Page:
The Alien and Sedition Acts Summary The Federalists, now controlling both the Senate and the House of Representatives, argued that the possibility of open war with France and the publicized attempts at espionage by French agents in the United States required Congress to take drastic action to guard against breaches in national security. To this end Congress passed a series of four measures, known collectively as the Alien and Sedition Acts. John Adams signed the Alien and Sedition Acts during June and Julybut it was only with the gravest misgivings that he did so, for the acts asserted the power of the central government to an unprecedented extent.
Congressrestricting aliens and curtailing the excesses of an unrestrained pressin anticipation of an expected war with France. Federalistsaware that French military successes in Europe had been greatly facilitated by political dissidents in invaded countries, sought to prevent such subversion in the United States and adopted the Alien and Sedition Acts as part of a series of military preparedness measures.
Frenchmen plunder female "America," while five figures lower right representing other European countries look on. John Bull England sits laughing on "Shakespeare's Cliff. These laws raised the waiting period for naturalization from 5 to 14 years, permitted the detention of subjects of an enemy nation, and authorized the chief executive to expel any alien he considered dangerous.
The Sedition Act July 14 banned the publishing of false or malicious writings against the government and the inciting of opposition to any act of Congress or the president —practices already forbidden in some cases by state libel statutes and the common law but not by federal law.
The federal act reduced the oppressiveness of procedures in prosecuting such offenses but provided for federal enforcement. The acts were mild compared with later wartime security measures in the United States, and they were not unpopular in some places.
Jeffersonian Republicans vigorously opposed them, however, as drastic curtailments of liberty in the Virginia and Kentucky Resolutionswhich the other state legislatures either ignored or denounced as subversive. No aliens were deported, but there were 25 prosecutions, resulting in 10 convictionsunder the Sedition Act.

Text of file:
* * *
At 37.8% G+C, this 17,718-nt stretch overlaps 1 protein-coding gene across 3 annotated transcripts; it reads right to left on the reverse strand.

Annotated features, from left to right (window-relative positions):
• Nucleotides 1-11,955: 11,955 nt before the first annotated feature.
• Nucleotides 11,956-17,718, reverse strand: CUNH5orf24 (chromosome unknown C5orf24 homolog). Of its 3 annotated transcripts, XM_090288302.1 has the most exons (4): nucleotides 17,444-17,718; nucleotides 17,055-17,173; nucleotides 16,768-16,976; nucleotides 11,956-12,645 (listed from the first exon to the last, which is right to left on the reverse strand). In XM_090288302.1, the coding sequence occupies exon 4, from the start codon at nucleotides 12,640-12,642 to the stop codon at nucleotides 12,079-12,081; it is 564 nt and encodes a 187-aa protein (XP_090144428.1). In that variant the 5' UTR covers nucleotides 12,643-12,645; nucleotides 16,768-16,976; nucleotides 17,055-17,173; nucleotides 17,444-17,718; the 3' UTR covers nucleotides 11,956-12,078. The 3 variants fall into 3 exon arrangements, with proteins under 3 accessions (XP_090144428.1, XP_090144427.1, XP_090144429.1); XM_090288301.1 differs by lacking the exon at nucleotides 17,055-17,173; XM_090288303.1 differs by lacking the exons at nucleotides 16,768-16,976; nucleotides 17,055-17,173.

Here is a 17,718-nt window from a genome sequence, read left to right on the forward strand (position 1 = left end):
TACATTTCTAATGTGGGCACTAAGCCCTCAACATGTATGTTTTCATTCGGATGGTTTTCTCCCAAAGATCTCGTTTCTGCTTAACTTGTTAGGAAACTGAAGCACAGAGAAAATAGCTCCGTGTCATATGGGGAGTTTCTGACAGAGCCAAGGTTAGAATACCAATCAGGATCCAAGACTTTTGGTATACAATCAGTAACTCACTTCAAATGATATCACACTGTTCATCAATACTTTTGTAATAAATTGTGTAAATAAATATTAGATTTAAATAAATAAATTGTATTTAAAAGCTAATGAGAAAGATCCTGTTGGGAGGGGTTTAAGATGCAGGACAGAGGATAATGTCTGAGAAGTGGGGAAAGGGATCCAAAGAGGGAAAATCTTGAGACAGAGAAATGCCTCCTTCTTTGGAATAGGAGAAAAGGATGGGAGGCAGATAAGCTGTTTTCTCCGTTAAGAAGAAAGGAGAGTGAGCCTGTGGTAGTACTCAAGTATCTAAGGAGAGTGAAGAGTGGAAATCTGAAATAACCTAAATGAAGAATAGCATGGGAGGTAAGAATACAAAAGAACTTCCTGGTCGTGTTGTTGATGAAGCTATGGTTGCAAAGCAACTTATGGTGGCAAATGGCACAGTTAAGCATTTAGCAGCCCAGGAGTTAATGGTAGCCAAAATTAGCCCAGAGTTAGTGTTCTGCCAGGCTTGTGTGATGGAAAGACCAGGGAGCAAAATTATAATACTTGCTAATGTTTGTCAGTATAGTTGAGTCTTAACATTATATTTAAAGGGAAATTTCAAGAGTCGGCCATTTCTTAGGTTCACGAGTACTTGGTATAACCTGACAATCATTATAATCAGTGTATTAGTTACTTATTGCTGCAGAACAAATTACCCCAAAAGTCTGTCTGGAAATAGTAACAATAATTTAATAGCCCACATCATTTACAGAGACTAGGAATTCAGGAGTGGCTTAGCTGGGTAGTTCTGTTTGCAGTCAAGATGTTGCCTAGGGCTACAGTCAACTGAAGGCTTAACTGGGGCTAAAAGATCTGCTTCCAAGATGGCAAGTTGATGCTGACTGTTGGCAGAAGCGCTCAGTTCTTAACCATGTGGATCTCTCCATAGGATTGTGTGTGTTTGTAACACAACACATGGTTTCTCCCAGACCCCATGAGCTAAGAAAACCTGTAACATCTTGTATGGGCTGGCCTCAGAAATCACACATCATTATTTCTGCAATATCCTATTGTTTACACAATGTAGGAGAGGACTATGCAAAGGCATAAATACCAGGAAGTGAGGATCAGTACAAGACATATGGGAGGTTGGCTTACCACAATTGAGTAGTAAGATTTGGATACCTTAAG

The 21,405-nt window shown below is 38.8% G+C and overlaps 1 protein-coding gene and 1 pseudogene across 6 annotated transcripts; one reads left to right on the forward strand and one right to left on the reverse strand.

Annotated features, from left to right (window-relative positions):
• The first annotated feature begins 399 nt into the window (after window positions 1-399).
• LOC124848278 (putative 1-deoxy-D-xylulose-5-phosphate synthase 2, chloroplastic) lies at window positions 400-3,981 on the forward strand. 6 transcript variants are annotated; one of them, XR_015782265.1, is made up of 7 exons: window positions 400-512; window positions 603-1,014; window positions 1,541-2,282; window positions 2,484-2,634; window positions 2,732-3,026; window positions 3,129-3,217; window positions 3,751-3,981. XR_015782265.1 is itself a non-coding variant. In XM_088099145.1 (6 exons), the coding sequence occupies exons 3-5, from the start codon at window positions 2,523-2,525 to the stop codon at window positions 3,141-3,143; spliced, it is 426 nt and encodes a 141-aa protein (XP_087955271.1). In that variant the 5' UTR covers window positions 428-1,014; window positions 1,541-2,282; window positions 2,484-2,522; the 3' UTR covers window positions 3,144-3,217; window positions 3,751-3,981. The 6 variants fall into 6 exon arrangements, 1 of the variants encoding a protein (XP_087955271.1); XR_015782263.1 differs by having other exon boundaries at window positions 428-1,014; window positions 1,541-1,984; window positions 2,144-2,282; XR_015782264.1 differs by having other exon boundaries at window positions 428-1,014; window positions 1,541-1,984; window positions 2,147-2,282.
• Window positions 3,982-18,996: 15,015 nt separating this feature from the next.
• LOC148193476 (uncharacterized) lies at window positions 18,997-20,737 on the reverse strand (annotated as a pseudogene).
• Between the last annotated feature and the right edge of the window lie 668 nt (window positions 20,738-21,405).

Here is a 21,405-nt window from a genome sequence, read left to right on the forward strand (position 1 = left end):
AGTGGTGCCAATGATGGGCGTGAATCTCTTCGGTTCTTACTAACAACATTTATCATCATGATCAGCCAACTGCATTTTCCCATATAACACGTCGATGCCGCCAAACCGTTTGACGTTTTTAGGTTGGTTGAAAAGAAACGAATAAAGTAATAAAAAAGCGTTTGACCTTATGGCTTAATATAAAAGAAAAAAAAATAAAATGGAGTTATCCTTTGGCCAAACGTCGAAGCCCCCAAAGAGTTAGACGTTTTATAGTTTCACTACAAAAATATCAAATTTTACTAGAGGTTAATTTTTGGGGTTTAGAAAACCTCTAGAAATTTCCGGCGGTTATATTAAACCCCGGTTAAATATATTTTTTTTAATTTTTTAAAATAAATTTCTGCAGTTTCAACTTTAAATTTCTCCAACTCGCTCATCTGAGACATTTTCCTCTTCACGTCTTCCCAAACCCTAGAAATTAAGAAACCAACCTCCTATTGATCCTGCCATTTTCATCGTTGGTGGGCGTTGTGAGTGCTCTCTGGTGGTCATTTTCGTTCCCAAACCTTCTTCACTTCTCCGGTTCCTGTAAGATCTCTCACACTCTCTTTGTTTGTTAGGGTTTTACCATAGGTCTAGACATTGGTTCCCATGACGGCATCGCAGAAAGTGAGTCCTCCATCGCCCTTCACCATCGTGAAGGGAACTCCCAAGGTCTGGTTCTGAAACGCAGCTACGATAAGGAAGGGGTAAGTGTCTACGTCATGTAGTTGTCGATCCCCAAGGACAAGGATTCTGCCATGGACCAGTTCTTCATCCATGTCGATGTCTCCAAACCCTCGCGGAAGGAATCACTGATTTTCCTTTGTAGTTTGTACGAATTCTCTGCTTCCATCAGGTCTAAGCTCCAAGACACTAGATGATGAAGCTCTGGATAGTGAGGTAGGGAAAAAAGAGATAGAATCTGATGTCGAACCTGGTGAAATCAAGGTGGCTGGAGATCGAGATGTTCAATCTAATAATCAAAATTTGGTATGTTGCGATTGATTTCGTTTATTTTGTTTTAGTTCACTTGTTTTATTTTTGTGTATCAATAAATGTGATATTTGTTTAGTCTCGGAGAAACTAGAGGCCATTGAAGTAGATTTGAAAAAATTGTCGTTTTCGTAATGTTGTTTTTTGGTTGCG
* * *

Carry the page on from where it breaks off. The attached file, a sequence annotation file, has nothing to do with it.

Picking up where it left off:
With the war threat passing and the Republicans winning control of the federal government inall the Alien and Sedition Acts expired or were repealed during the next two years, except for the Alien Enemies Act, which remained in effect and was amended in to include women.
Learn More in these related Britannica articles:Sedition Act trials, along with the Senate’s use of its contempt powers to suppress dissent, set off a firestorm of criticism against the Federalists and contributed to their defeat in the election of , after which the acts were repealed or allowed to expire.
The final line of a law is usually how long it's intended to exist, like an expiration date for milk. The Alien Friends Act only lasted until , and the Sedition Act only lasted until A summary of The Alien and Sedition Acts in 's The First Years of the Union ().
Learn exactly what happened in this chapter, scene, or section of The First Years of the Union () and what it .
Alien and Sedition Acts, (), four internal security laws passed by the U.S. Congress, restricting aliens and curtailing the excesses of an unrestrained press, . In and , the Kentucky and Virginia assemblies passed resolutions condemning the federal laws known collectively as the Alien and Sedition Acts.
Representative John Breckinridge introduced Kentucky's version of the declaration, a document he had received from his friend Thomas Jefferson and which he had slightly modified. Three of them, the Naturalization Act, the Alien Friends Act, and the Alien Enemies Act, go after immigrants.
The Sedition Act goes after specific forms of protest that .